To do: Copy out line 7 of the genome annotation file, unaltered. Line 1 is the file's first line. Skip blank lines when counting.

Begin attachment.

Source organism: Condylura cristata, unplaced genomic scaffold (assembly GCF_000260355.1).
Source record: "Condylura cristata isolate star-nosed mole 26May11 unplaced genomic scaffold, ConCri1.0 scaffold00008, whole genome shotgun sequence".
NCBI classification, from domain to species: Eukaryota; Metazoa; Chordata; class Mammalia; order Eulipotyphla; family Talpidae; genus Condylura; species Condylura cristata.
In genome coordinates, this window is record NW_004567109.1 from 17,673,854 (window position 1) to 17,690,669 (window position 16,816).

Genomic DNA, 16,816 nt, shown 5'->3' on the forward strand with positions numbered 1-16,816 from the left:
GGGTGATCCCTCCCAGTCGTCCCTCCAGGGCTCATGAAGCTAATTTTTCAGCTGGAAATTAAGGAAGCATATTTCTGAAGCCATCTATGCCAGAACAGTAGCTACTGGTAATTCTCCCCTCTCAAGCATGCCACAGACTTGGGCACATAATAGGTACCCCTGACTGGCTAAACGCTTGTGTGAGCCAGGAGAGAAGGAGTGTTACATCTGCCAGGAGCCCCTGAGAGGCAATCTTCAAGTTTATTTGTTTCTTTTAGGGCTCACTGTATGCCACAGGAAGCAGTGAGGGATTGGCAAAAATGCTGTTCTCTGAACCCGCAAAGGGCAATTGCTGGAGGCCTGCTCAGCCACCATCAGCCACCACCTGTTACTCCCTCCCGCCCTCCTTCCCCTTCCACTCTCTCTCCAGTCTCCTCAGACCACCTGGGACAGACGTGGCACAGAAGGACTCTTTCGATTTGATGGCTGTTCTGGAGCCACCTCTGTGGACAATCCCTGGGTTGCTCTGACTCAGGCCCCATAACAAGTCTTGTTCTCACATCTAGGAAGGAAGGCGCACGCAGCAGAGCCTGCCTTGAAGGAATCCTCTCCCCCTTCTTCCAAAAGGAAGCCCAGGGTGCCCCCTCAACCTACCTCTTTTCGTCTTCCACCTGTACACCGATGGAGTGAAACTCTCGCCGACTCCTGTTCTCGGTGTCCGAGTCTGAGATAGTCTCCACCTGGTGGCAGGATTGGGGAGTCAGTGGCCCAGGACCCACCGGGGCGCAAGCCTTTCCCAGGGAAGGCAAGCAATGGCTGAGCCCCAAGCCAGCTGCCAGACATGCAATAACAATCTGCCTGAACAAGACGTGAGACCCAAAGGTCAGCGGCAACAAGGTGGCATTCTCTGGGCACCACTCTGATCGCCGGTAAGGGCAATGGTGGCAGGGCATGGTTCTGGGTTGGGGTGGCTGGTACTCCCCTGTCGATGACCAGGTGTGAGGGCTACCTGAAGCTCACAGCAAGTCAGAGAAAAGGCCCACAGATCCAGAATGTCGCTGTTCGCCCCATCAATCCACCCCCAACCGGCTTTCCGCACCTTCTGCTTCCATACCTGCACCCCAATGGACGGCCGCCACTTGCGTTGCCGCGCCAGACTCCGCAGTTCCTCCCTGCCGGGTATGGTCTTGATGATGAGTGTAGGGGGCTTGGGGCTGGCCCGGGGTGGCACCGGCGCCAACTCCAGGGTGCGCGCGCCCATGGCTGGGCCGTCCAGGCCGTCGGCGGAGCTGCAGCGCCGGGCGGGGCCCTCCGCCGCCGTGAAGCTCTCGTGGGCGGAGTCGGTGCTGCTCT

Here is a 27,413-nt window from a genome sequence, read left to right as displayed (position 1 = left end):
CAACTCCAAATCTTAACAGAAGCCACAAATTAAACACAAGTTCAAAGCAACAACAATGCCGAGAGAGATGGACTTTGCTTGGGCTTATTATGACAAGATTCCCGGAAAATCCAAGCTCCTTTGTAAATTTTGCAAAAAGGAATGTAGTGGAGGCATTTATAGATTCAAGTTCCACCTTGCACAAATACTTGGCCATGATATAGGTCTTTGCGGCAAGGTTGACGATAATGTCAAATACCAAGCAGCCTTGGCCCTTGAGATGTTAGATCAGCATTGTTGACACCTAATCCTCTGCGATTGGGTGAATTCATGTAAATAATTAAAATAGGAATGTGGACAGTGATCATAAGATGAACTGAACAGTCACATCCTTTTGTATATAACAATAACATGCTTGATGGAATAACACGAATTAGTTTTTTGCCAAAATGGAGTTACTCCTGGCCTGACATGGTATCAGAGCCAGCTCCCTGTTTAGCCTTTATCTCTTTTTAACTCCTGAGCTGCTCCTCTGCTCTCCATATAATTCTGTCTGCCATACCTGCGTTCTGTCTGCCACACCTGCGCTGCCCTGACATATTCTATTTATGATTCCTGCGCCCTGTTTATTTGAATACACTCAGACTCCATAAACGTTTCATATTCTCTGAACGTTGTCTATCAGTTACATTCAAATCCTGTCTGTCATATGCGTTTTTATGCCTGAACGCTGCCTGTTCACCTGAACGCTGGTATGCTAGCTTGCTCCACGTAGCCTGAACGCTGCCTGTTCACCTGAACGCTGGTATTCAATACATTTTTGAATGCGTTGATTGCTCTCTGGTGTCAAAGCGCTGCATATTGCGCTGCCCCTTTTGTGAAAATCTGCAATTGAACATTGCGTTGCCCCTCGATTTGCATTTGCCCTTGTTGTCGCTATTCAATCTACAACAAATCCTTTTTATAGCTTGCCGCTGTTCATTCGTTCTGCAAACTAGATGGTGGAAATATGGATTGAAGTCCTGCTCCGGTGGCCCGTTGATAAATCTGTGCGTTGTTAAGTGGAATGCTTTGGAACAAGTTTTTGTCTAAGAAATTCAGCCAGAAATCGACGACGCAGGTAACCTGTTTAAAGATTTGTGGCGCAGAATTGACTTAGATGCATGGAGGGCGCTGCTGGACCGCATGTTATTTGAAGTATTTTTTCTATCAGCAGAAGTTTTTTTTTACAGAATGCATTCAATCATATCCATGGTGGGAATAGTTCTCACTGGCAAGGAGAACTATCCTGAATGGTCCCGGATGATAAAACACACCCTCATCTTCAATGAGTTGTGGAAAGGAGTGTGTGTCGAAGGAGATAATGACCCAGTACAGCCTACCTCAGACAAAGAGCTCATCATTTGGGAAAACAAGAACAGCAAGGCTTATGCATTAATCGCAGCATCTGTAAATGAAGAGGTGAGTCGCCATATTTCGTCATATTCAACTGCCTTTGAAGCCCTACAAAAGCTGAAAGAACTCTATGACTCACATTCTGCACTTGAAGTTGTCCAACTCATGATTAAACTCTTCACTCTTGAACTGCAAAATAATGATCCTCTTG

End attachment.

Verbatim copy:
Here is a 27,413-nt window from a genome sequence, read left to right as displayed (position 1 = left end):